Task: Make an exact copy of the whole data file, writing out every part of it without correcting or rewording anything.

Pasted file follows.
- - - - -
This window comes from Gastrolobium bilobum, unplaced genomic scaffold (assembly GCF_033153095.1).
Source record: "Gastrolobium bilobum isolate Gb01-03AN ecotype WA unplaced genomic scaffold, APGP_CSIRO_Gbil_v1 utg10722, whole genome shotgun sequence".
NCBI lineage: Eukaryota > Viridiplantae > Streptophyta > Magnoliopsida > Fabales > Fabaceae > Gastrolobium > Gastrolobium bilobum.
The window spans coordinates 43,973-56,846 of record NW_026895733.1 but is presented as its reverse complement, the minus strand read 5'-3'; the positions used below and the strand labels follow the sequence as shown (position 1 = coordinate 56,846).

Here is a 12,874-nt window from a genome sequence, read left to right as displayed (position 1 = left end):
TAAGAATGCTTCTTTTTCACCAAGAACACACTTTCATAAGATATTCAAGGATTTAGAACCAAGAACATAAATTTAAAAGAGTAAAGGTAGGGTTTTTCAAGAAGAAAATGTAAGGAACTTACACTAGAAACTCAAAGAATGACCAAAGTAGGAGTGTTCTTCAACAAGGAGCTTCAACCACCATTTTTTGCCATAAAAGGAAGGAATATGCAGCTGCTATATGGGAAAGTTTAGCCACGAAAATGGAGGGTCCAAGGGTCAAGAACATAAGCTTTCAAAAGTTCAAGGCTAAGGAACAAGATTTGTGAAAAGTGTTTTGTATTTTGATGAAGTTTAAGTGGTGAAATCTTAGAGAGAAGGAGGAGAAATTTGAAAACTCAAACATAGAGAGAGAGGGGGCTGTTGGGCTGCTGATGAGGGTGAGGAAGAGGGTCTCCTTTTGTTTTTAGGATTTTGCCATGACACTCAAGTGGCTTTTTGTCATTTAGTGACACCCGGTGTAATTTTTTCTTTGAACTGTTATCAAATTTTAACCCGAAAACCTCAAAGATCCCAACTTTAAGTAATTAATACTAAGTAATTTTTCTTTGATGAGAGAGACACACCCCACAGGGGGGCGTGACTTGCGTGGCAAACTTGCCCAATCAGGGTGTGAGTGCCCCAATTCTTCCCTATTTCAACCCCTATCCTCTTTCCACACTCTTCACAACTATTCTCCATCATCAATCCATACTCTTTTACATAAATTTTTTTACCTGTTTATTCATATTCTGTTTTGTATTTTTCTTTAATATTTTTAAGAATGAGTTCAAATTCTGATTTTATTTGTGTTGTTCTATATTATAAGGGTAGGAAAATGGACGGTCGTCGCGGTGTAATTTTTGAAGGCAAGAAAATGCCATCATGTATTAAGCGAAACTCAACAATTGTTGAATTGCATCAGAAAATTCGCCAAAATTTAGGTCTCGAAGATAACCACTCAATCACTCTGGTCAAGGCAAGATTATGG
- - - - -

This window comes from Gastrolobium bilobum, unplaced genomic scaffold (assembly GCF_033153095.1).
Source record: "Gastrolobium bilobum isolate Gb01-03AN ecotype WA unplaced genomic scaffold, APGP_CSIRO_Gbil_v1 utg10722, whole genome shotgun sequence".
NCBI lineage: Eukaryota > Viridiplantae > Streptophyta > Magnoliopsida > Fabales > Fabaceae > Gastrolobium > Gastrolobium bilobum.
The window spans coordinates 43,973-56,846 of record NW_026895733.1 but is presented as its reverse complement, the minus strand read 5'-3'; the positions used below and the strand labels follow the sequence as shown (position 1 = coordinate 56,846).

Here is a 12,874-nt window from a genome sequence, read left to right as displayed (position 1 = left end):
TAAGAATGCTTCTTTTTCACCAAGAACACACTTTCATAAGATATTCAAGGATTTAGAACCAAGAACATAAATTTAAAAGAGTAAAGGTAGGGTTTTTCAAGAAGAAAATGTAAGGAACTTACACTAGAAACTCAAAGAATGACCAAAGTAGGAGTGTTCTTCAACAAGGAGCTTCAACCACCATTTTTTGCCATAAAAGGAAGGAATATGCAGCTGCTATATGGGAAAGTTTAGCCACGAAAATGGAGGGTCCAAGGGTCAAGAACATAAGCTTTCAAAAGTTCAAGGCTAAGGAACAAGATTTGTGAAAAGTGTTTTGTATTTTGATGAAGTTTAAGTGGTGAAATCTTAGAGAGAAGGAGGAGAAATTTGAAAACTCAAACATAGAGAGAGAGGGGGCTGTTGGGCTGCTGATGAGGGTGAGGAAGAGGGTCTCCTTTTGTTTTTAGGATTTTGCCATGACACTCAAGTGGCTTTTTGTCATTTAGTGACACCCGGTGTAATTTTTTCTTTGAACTGTTATCAAATTTTAACCCGAAAACCTCAAAGATCCCAACTTTAAGTAATTAATACTAAGTAATTTTTCTTTGATGAGAGAGACACACCCCACAGGGGGGCGTGACTTGCGTGGCAAACTTGCCCAATCAGGGTGTGAGTGCCCCAATTCTTCCCTATTTCAACCCCTATCCTCTTTCCACACTCTTCACAACTATTCTCCATCATCAATCCATACTCTTTTACATAAATTTTTTTACCTGTTTATTCATATTCTGTTTTGTATTTTTCTTTAATATTTTTAAGAATGAGTTCAAATTCTGATTTTATTTGTGTTGTTCTATATTATAAGGGTAGGAAAATGGACGGTCGTCGCGGTGTAATTTTTGAAGGCAAGAAAATGCCATCATGTATTAAGCGAAACTCAACAATTGTTGAATTGCATCAGAAAATTCGCCAAAATTTAGGTCTCGAAGATAACCACTCAATCACTCTGGTCAAGGCAAGATTATGG